Usually I consider myself a hands on mum. I encourage my kids to dig in the dirt, pat dogs, finger paint and collect pebbles. For both my and my kids sanity, most of our house is a ‘please touch’ zone. From the moment they started crawling, dangerous or delicate things have been locked away or put out of reach, so that the kids can explore, investigate and play with freedom.
But there are times when we are out and about, when we come across really tempting things that are not safe or appropriate to touch. Like the beautiful bunches of flowers at the florist, or the shiny baubles and lights on store Christmas trees. For those times, I’ve found this technique has worked wonders for us. Simply, I gently ask them not to touch, and then turn the focus onto all the different things that they can do instead.
There are so many ways kids can interact with something besides touch. They can look, smell, hear, imagine, notice, count and wonder. These are all amazing things to do anyway. And by focusing on what kids CAN do, you’re giving them the tools to be able to resist the allure of touching.
If you want a child to NOT touch something, suggest what they CAN do instead.
— Danya Banya (@Danya_Banya) September 27, 2014
For instance, when we wander precariously close to a florist, and I can see my toddler itching to behead one of the roses, I tell her that she shouldn’t touch these flowers with her hands but:
- she CAN look at the beautiful flowers with her eyes
- she CAN smell each flower’s scent with her nose
- she CAN tell me the names of the flowers that she knows
- she CAN say the colours of the flowers that she can see
- and she CAN hold on to her clothes with her hands, because this sometimes makes it easier to remember not to touch.
When I’m with my preschooler, I take it even further. Sometimes I suggest that:
- she CAN choose which is her favourite flower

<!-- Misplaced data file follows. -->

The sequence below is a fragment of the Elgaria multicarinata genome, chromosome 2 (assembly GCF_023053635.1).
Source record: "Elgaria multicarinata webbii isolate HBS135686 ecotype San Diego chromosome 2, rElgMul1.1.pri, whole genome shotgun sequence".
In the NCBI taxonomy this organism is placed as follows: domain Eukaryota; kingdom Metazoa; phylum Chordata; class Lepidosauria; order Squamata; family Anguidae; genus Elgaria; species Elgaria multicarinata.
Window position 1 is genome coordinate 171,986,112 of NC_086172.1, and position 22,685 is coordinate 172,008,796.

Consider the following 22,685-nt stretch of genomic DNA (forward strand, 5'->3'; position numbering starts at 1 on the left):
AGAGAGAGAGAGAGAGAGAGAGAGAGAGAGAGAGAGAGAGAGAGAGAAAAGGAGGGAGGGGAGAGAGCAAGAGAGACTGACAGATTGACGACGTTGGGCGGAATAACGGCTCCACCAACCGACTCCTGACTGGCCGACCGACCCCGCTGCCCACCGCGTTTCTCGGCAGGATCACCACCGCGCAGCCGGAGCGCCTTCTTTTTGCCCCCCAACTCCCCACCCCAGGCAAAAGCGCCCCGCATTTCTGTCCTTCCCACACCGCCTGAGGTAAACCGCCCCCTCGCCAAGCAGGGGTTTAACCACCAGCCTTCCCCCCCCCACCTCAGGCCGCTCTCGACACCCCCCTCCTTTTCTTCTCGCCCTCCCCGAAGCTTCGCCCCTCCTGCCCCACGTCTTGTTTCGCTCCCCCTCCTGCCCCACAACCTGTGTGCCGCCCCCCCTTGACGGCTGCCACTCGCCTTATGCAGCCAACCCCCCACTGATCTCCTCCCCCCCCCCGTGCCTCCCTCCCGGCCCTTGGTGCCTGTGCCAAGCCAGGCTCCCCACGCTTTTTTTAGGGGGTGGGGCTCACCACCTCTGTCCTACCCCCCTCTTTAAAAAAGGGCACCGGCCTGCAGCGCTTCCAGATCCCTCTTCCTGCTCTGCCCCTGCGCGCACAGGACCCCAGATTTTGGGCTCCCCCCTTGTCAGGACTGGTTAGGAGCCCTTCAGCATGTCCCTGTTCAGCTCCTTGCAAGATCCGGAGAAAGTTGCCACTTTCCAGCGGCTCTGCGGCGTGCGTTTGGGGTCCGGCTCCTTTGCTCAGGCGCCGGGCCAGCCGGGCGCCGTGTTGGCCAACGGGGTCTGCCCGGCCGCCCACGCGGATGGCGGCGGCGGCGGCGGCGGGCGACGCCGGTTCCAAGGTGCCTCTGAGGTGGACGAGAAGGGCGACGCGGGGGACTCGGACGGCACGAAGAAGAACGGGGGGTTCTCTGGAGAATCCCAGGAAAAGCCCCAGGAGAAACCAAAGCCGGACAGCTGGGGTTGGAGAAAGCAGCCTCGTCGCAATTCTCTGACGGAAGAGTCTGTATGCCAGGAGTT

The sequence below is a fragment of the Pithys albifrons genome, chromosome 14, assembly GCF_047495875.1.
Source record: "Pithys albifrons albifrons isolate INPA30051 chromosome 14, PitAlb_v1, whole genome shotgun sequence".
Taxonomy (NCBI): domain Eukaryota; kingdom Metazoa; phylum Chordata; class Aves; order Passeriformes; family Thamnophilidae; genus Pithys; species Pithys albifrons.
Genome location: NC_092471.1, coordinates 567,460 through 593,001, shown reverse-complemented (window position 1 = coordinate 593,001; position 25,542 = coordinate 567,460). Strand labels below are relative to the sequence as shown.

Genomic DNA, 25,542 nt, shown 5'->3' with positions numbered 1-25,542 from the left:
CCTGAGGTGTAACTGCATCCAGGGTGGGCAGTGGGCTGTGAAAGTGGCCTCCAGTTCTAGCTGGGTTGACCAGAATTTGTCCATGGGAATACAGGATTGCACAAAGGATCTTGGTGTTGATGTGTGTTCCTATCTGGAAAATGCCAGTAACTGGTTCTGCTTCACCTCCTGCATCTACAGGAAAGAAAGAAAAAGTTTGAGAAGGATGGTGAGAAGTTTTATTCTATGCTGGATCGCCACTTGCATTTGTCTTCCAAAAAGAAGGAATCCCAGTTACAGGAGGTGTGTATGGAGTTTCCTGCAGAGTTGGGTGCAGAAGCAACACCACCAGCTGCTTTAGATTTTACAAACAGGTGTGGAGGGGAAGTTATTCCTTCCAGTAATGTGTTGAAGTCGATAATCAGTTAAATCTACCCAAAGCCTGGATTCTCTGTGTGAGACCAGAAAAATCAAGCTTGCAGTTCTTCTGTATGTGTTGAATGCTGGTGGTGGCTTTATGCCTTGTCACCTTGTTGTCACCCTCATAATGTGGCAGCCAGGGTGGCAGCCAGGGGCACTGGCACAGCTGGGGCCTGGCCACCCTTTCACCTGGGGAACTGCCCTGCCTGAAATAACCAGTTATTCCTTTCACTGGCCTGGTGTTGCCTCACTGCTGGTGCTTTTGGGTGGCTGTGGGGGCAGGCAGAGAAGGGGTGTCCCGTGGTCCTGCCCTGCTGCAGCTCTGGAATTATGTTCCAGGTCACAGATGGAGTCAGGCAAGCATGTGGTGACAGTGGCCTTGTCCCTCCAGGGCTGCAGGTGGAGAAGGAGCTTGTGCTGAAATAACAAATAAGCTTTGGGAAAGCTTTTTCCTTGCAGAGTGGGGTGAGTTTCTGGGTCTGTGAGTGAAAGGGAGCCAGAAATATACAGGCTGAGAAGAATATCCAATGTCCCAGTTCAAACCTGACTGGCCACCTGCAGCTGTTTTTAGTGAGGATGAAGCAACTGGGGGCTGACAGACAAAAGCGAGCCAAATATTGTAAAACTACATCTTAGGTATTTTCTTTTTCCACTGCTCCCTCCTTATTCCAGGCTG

- she CAN count all the red flowers and tell me how many there are
- she CAN imagine what it must be like to be a bee drinking and gathering nectar
- she CAN imagine being a florist when she grows up
- she CAN try to pick out letters and recognise the numbers on the price tags
- and she CAN hold her hands behind her back if she doesn’t want to hold on to her clothes.
I’ve been using this technique for both my kids from a young toddler age of about 18 months and up. It’s amazing to watch them tune in to their other senses when they start to intently look, smell, listen and imagine.
I have fond memories of Christmas a few years back when JJ was then just one and a half years old. She’d been told she couldn’t touch the flashing lights and baubles on the Christmas tree, but she could look with her eyes instead. She leaned forward, with her pointed finger up next to her eye, until her face was just a few inches away from a particularly sparkly bauble. She never actually touched it, but oh how intently she looked!
My youngest daughter Bee, who just turned two, has started narrating this technique back to me. When we went to the farmers market last weekend, she said unprompted “Look eyes. Smell nose. Touch hands, no!”
This post is part of a Nuffnang native advertising series.